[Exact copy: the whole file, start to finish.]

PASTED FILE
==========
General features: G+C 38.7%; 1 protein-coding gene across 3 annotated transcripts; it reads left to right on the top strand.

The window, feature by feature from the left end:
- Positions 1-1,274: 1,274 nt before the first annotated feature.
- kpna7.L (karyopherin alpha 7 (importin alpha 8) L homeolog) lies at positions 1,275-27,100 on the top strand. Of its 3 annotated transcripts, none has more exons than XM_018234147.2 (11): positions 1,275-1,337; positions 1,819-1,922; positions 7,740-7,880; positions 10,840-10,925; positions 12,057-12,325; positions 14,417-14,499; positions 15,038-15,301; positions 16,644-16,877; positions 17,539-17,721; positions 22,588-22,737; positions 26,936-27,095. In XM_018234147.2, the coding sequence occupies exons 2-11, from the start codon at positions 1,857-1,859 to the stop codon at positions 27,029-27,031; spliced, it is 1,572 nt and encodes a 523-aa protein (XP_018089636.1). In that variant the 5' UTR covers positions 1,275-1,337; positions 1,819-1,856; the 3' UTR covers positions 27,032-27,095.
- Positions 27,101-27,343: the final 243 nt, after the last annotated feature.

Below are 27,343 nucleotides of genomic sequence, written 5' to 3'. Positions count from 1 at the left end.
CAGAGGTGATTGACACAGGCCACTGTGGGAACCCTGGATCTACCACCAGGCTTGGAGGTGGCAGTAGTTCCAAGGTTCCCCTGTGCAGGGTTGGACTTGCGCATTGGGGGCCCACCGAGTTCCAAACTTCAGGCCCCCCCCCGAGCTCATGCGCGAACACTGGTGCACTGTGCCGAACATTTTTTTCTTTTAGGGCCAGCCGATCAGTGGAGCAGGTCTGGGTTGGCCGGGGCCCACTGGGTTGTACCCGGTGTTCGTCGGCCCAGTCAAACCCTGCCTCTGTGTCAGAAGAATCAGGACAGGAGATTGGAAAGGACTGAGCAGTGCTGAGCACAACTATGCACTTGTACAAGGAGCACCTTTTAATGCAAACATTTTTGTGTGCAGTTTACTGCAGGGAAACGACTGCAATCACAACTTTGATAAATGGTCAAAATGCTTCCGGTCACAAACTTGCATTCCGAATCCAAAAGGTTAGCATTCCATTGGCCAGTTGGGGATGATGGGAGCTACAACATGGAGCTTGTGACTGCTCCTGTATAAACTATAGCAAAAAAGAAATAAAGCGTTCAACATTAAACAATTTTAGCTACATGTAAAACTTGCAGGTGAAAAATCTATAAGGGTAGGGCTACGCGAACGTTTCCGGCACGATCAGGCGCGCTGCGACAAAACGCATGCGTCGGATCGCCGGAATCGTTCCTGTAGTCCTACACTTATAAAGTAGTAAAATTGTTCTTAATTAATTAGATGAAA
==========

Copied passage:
General features: G+C 38.7%; 1 protein-coding gene across 3 annotated transcripts; it reads left to right on the top strand.

The window, feature by feature from the left end:
- Positions 1-1,274: 1,274 nt before the first annotated feature.
- kpna7.L (karyopherin alpha 7 (importin alpha 8) L homeolog) lies at positions 1,275-27,100 on the top strand. Of its 3 annotated transcripts, none has more exons than XM_018234147.2 (11): positions 1,275-1,337; positions 1,819-1,922; positions 7,740-7,880; positions 10,840-10,925; positions 12,057-12,325; positions 14,417-14,499; positions 15,038-15,301; positions 16,644-16,877; positions 17,539-17,721; positions 22,588-22,737; positions 26,936-27,095. In XM_018234147.2, the coding sequence occupies exons 2-11, from the start codon at positions 1,857-1,859 to the stop codon at positions 27,029-27,031; spliced, it is 1,572 nt and encodes a 523-aa protein (XP_018089636.1). In that variant the 5' UTR covers positions 1,275-1,337; positions 1,819-1,856; the 3' UTR covers positions 27,032-27,095.
- Positions 27,101-27,343: the final 243 nt, after the last annotated feature.

Below are 27,343 nucleotides of genomic sequence, written 5' to 3'. Positions count from 1 at the left end.
CAGAGGTGATTGACACAGGCCACTGTGGGAACCCTGGATCTACCACCAGGCTTGGAGGTGGCAGTAGTTCCAAGGTTCCCCTGTGCAGGGTTGGACTTGCGCATTGGGGGCCCACCGAGTTCCAAACTTCAGGCCCCCCCCCGAGCTCATGCGCGAACACTGGTGCACTGTGCCGAACATTTTTTTCTTTTAGGGCCAGCCGATCAGTGGAGCAGGTCTGGGTTGGCCGGGGCCCACTGGGTTGTACCCGGTGTTCGTCGGCCCAGTCAAACCCTGCCTCTGTGTCAGAAGAATCAGGACAGGAGATTGGAAAGGACTGAGCAGTGCTGAGCACAACTATGCACTTGTACAAGGAGCACCTTTTAATGCAAACATTTTTGTGTGCAGTTTACTGCAGGGAAACGACTGCAATCACAACTTTGATAAATGGTCAAAATGCTTCCGGTCACAAACTTGCATTCCGAATCCAAAAGGTTAGCATTCCATTGGCCAGTTGGGGATGATGGGAGCTACAACATGGAGCTTGTGACTGCTCCTGTATAAACTATAGCAAAAAAGAAATAAAGCGTTCAACATTAAACAATTTTAGCTACATGTAAAACTTGCAGGTGAAAAATCTATAAGGGTAGGGCTACGCGAACGTTTCCGGCACGATCAGGCGCGCTGCGACAAAACGCATGCGTCGGATCGCCGGAATCGTTCCTGTAGTCCTACACTTATAAAGTAGTAAAATTGTTCTTAATTAATTAGATGAAA